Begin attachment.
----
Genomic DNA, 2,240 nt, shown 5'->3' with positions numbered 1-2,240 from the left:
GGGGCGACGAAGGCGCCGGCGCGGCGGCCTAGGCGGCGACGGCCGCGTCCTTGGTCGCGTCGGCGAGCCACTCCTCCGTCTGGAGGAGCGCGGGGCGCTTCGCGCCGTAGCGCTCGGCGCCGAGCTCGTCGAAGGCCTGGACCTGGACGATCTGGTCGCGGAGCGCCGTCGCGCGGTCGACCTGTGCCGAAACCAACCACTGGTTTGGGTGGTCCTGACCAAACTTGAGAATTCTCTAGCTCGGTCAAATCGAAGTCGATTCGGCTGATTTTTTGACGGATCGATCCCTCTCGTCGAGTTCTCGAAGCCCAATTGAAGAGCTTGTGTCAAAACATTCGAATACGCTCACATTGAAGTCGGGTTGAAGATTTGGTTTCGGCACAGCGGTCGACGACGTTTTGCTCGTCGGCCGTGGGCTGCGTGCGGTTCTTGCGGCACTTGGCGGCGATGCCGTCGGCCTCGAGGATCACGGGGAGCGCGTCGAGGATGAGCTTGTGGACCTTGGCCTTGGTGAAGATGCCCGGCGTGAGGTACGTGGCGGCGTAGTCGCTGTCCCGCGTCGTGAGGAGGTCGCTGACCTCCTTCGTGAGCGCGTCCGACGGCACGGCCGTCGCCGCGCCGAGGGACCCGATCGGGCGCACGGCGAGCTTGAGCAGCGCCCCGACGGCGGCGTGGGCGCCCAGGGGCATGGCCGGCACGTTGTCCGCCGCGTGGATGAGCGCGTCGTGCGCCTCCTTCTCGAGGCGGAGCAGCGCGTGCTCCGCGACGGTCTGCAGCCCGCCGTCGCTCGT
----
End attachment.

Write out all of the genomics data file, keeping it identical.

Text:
Genomic DNA, 2,240 nt, shown 5'->3' with positions numbered 1-2,240 from the left:
GGGGCGACGAAGGCGCCGGCGCGGCGGCCTAGGCGGCGACGGCCGCGTCCTTGGTCGCGTCGGCGAGCCACTCCTCCGTCTGGAGGAGCGCGGGGCGCTTCGCGCCGTAGCGCTCGGCGCCGAGCTCGTCGAAGGCCTGGACCTGGACGATCTGGTCGCGGAGCGCCGTCGCGCGGTCGACCTGTGCCGAAACCAACCACTGGTTTGGGTGGTCCTGACCAAACTTGAGAATTCTCTAGCTCGGTCAAATCGAAGTCGATTCGGCTGATTTTTTGACGGATCGATCCCTCTCGTCGAGTTCTCGAAGCCCAATTGAAGAGCTTGTGTCAAAACATTCGAATACGCTCACATTGAAGTCGGGTTGAAGATTTGGTTTCGGCACAGCGGTCGACGACGTTTTGCTCGTCGGCCGTGGGCTGCGTGCGGTTCTTGCGGCACTTGGCGGCGATGCCGTCGGCCTCGAGGATCACGGGGAGCGCGTCGAGGATGAGCTTGTGGACCTTGGCCTTGGTGAAGATGCCCGGCGTGAGGTACGTGGCGGCGTAGTCGCTGTCCCGCGTCGTGAGGAGGTCGCTGACCTCCTTCGTGAGCGCGTCCGACGGCACGGCCGTCGCCGCGCCGAGGGACCCGATCGGGCGCACGGCGAGCTTGAGCAGCGCCCCGACGGCGGCGTGGGCGCCCAGGGGCATGGCCGGCACGTTGTCCGCCGCGTGGATGAGCGCGTCGTGCGCCTCCTTCTCGAGGCGGAGCAGCGCGTGCTCCGCGACGGTCTGCAGCCCGCCGTCGCTCGT